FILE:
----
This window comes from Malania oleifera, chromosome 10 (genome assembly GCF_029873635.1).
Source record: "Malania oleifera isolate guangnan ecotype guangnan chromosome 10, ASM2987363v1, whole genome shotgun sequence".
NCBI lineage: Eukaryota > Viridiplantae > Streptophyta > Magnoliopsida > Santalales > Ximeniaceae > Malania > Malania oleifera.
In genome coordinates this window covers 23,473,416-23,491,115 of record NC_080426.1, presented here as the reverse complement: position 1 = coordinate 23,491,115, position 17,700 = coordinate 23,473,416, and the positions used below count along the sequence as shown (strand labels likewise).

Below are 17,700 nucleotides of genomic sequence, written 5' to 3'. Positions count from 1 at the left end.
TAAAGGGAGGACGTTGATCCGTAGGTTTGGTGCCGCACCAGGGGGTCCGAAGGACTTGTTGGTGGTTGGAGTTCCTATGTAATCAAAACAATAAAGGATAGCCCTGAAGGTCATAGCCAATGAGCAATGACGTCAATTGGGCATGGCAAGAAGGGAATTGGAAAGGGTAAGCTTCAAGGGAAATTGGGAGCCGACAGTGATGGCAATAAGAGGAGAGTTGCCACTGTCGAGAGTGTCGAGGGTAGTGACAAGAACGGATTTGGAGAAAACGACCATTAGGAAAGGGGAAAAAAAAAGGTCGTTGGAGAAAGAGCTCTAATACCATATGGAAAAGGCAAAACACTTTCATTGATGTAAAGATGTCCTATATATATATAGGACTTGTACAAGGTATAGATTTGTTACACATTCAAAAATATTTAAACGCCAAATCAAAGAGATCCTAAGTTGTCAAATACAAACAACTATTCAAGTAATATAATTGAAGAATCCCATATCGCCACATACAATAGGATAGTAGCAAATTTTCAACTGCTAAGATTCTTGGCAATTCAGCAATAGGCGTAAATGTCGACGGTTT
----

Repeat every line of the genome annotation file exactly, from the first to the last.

This window comes from Malania oleifera, chromosome 10 (genome assembly GCF_029873635.1).
Source record: "Malania oleifera isolate guangnan ecotype guangnan chromosome 10, ASM2987363v1, whole genome shotgun sequence".
NCBI lineage: Eukaryota > Viridiplantae > Streptophyta > Magnoliopsida > Santalales > Ximeniaceae > Malania > Malania oleifera.
In genome coordinates this window covers 23,473,416-23,491,115 of record NC_080426.1, presented here as the reverse complement: position 1 = coordinate 23,491,115, position 17,700 = coordinate 23,473,416, and the positions used below count along the sequence as shown (strand labels likewise).

Below are 17,700 nucleotides of genomic sequence, written 5' to 3'. Positions count from 1 at the left end.
TAAAGGGAGGACGTTGATCCGTAGGTTTGGTGCCGCACCAGGGGGTCCGAAGGACTTGTTGGTGGTTGGAGTTCCTATGTAATCAAAACAATAAAGGATAGCCCTGAAGGTCATAGCCAATGAGCAATGACGTCAATTGGGCATGGCAAGAAGGGAATTGGAAAGGGTAAGCTTCAAGGGAAATTGGGAGCCGACAGTGATGGCAATAAGAGGAGAGTTGCCACTGTCGAGAGTGTCGAGGGTAGTGACAAGAACGGATTTGGAGAAAACGACCATTAGGAAAGGGGAAAAAAAAAGGTCGTTGGAGAAAGAGCTCTAATACCATATGGAAAAGGCAAAACACTTTCATTGATGTAAAGATGTCCTATATATATATAGGACTTGTACAAGGTATAGATTTGTTACACATTCAAAAATATTTAAACGCCAAATCAAAGAGATCCTAAGTTGTCAAATACAAACAACTATTCAAGTAATATAATTGAAGAATCCCATATCGCCACATACAATAGGATAGTAGCAAATTTTCAACTGCTAAGATTCTTGGCAATTCAGCAATAGGCGTAAATGTCGACGGTTT